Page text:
Close to the opulent football stadiums in South Africa, where millions of football fans are being drawn, Oxford scholars, in collaboration with local researchers, are working tirelessly to investigate a problem that will remain even after the World Cup has left. The Young Carers South Africa scheme entails a study of over 7,000 individuals in some of South Africa’s poorest neighborhoods who are taking care of relatives who have AIDS. Through a partnership with three different South African universities, the South African government, and several NGOs, the two-year project is using 35 members, which includes community managers, interviewers, and volunteers working on the field to accumulate substantial data, which will be useful in terms of social policy not only in South Africa but globally as well.
The creator of the Young Carers project is Lucie Cluver, an individual from the department of social policy and social work in Oxford, whose inspiration came from her PhD research involving 1,000 orphans whose parents had passed away from AIDS. Cluver discovered that these children experienced higher psychological distress than those orphans whose parents had passed away from other causes. The orphans who had AIDS also had more chances of contracting the disease. Cluver shared her research with a professor in South Africa who then introduced her to Zola Skweyiya, the country’s social development minister. The very next day Skweyiya asked her to a meeting and suggested that her research needed to become a national study.
After two years, the Young Carers South Africa project has teams in three South African provinces, interviewing 6,000 children and 1,500 of their guardians or parents on the subject of their accessibility to social welfare grants, free school meals, and health visitors. Interviewers go to the heart of these communities, be it at homes, schools or open spaces. They hold face-to-face interviews, even those sites which may have only be accessible through small aircraft or 4×4 vehicles. These interviews are often a chance for children to share about the secret disease in their family. Cluver remarks that the most challenging circumstances are in which these children reside. Researchers of the Young Carers project have navigated through taxi wars and riots in Cape Town, gangsters in Durban, and cholera outbreaks in Mpumalanga, sometimes even walking through open sewers, over rubbish heaps, and into homes where destitute people keep their surroundings spotlessly clean.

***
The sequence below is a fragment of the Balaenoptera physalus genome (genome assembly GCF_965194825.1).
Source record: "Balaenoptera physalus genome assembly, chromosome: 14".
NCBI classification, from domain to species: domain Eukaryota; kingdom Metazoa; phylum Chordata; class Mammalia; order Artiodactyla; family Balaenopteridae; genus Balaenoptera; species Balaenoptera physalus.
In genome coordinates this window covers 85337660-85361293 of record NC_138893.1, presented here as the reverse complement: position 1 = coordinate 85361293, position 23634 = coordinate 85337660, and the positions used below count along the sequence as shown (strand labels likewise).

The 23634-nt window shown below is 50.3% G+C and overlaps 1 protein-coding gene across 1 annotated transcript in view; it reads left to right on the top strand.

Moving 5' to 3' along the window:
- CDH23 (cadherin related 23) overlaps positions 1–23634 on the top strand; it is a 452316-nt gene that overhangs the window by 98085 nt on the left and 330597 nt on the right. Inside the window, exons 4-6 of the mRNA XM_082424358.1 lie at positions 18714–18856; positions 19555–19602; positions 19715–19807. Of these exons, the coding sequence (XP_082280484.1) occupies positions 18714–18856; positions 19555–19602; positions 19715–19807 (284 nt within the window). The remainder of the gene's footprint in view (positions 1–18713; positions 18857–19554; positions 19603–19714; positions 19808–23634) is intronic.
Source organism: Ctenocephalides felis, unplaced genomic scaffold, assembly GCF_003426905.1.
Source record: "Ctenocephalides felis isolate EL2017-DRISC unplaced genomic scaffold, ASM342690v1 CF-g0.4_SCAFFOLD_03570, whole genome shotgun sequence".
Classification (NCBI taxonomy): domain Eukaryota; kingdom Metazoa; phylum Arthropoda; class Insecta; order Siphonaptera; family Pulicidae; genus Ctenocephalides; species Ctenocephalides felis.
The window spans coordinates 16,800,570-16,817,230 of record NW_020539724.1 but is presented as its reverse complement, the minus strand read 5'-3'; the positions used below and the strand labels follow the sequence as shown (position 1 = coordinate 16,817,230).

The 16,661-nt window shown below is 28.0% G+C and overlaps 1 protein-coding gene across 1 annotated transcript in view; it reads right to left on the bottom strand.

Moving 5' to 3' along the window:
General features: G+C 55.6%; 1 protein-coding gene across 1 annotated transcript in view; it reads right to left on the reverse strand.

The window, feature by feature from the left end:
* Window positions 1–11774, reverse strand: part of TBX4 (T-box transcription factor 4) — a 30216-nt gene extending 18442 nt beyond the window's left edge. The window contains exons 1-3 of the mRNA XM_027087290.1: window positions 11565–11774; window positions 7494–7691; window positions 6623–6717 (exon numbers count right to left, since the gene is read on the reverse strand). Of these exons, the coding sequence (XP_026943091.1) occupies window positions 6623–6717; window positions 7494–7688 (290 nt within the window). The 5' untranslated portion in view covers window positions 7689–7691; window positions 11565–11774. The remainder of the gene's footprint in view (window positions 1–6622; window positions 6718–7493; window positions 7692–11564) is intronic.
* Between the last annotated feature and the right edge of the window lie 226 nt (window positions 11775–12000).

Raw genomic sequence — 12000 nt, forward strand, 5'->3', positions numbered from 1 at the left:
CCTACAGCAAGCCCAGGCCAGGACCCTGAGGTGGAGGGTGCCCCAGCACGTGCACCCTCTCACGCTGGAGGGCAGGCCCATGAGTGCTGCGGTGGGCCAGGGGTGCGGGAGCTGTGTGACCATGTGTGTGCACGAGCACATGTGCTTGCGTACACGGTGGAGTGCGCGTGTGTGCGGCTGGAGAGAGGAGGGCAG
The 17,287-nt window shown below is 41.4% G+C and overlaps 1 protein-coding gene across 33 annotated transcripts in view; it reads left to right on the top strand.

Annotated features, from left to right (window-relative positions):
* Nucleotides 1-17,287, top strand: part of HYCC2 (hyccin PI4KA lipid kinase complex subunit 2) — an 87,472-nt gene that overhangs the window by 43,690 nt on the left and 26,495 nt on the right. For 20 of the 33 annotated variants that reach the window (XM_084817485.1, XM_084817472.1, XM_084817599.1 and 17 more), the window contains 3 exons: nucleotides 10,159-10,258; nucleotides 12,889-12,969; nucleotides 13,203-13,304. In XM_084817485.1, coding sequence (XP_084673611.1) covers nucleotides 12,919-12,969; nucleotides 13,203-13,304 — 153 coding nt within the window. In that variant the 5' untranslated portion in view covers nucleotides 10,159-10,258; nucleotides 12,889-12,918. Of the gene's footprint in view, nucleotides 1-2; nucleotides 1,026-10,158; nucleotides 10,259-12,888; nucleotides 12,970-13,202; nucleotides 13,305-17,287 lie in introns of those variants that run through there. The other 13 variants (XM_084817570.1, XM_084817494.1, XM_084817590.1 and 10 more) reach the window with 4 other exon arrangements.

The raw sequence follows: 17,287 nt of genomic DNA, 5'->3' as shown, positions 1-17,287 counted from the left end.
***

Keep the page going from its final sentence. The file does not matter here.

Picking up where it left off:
The findings of the study reveal that children living with those suffering from AIDS have approximately the same level of psychological distress as those who have been orphaned by AIDS. It is because of the unnecessary cultural stigma surrounding families who have HIV or AIDS in their household. This stigma causes kids to be gossiped about, teased, and treated with the utmost caution. According to the research, nearly 40% of children coming from such homes have missed school or left altogether compared with just 22% of homes affected by other diseases, and only 5% from healthy households. The study states that roughly one-third of young caregivers have been carrying out intimate care such as washing their loved ones, helping them use the bathroom, and cleaning up their wounds.